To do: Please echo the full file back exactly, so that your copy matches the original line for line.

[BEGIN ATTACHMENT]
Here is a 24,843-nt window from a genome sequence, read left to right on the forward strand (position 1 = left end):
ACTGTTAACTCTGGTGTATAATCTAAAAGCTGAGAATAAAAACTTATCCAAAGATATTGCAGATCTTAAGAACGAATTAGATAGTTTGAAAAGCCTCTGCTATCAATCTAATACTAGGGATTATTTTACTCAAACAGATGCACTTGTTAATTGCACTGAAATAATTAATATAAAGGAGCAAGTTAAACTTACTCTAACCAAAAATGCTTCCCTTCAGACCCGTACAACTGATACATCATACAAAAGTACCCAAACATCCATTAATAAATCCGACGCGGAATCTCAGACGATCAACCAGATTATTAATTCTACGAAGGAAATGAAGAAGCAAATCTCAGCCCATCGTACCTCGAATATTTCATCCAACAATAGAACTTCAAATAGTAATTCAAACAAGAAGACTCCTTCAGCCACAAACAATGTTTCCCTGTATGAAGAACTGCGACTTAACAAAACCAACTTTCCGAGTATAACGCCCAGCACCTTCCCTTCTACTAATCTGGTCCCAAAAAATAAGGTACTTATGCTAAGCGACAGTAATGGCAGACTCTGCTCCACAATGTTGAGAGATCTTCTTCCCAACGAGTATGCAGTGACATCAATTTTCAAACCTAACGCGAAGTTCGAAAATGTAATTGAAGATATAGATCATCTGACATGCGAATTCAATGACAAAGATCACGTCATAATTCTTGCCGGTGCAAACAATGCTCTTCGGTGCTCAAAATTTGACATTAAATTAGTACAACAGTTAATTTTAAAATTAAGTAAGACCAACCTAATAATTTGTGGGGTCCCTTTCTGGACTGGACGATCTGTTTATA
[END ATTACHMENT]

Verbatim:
Here is a 24,843-nt window from a genome sequence, read left to right on the forward strand (position 1 = left end):
ACTGTTAACTCTGGTGTATAATCTAAAAGCTGAGAATAAAAACTTATCCAAAGATATTGCAGATCTTAAGAACGAATTAGATAGTTTGAAAAGCCTCTGCTATCAATCTAATACTAGGGATTATTTTACTCAAACAGATGCACTTGTTAATTGCACTGAAATAATTAATATAAAGGAGCAAGTTAAACTTACTCTAACCAAAAATGCTTCCCTTCAGACCCGTACAACTGATACATCATACAAAAGTACCCAAACATCCATTAATAAATCCGACGCGGAATCTCAGACGATCAACCAGATTATTAATTCTACGAAGGAAATGAAGAAGCAAATCTCAGCCCATCGTACCTCGAATATTTCATCCAACAATAGAACTTCAAATAGTAATTCAAACAAGAAGACTCCTTCAGCCACAAACAATGTTTCCCTGTATGAAGAACTGCGACTTAACAAAACCAACTTTCCGAGTATAACGCCCAGCACCTTCCCTTCTACTAATCTGGTCCCAAAAAATAAGGTACTTATGCTAAGCGACAGTAATGGCAGACTCTGCTCCACAATGTTGAGAGATCTTCTTCCCAACGAGTATGCAGTGACATCAATTTTCAAACCTAACGCGAAGTTCGAAAATGTAATTGAAGATATAGATCATCTGACATGCGAATTCAATGACAAAGATCACGTCATAATTCTTGCCGGTGCAAACAATGCTCTTCGGTGCTCAAAATTTGACATTAAATTAGTACAACAGTTAATTTTAAAATTAAGTAAGACCAACCTAATAATTTGTGGGGTCCCTTTCTGGACTGGACGATCTGTTTATA